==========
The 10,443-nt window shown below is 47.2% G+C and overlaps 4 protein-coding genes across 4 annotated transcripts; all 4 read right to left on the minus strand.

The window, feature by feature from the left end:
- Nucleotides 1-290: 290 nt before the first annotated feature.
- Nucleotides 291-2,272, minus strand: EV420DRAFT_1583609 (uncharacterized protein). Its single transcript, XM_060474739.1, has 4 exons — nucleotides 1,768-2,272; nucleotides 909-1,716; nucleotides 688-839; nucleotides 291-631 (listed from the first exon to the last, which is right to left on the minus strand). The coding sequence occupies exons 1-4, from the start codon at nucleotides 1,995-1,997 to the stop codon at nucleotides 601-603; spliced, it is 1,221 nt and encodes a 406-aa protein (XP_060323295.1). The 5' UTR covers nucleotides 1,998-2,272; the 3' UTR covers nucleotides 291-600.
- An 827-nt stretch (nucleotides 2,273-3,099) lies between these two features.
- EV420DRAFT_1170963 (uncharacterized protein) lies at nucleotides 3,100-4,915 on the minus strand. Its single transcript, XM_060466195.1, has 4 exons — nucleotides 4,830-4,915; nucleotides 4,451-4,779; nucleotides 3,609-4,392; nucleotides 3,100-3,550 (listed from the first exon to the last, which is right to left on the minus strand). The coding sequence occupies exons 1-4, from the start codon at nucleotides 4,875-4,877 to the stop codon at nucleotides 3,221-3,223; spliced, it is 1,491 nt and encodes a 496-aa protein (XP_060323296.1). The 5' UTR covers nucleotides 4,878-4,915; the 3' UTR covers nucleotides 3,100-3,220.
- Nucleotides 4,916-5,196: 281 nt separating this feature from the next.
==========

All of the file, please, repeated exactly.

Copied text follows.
The 10,443-nt window shown below is 47.2% G+C and overlaps 4 protein-coding genes across 4 annotated transcripts; all 4 read right to left on the minus strand.

The window, feature by feature from the left end:
- Nucleotides 1-290: 290 nt before the first annotated feature.
- Nucleotides 291-2,272, minus strand: EV420DRAFT_1583609 (uncharacterized protein). Its single transcript, XM_060474739.1, has 4 exons — nucleotides 1,768-2,272; nucleotides 909-1,716; nucleotides 688-839; nucleotides 291-631 (listed from the first exon to the last, which is right to left on the minus strand). The coding sequence occupies exons 1-4, from the start codon at nucleotides 1,995-1,997 to the stop codon at nucleotides 601-603; spliced, it is 1,221 nt and encodes a 406-aa protein (XP_060323295.1). The 5' UTR covers nucleotides 1,998-2,272; the 3' UTR covers nucleotides 291-600.
- An 827-nt stretch (nucleotides 2,273-3,099) lies between these two features.
- EV420DRAFT_1170963 (uncharacterized protein) lies at nucleotides 3,100-4,915 on the minus strand. Its single transcript, XM_060466195.1, has 4 exons — nucleotides 4,830-4,915; nucleotides 4,451-4,779; nucleotides 3,609-4,392; nucleotides 3,100-3,550 (listed from the first exon to the last, which is right to left on the minus strand). The coding sequence occupies exons 1-4, from the start codon at nucleotides 4,875-4,877 to the stop codon at nucleotides 3,221-3,223; spliced, it is 1,491 nt and encodes a 496-aa protein (XP_060323296.1). The 5' UTR covers nucleotides 4,878-4,915; the 3' UTR covers nucleotides 3,100-3,220.
- Nucleotides 4,916-5,196: 281 nt separating this feature from the next.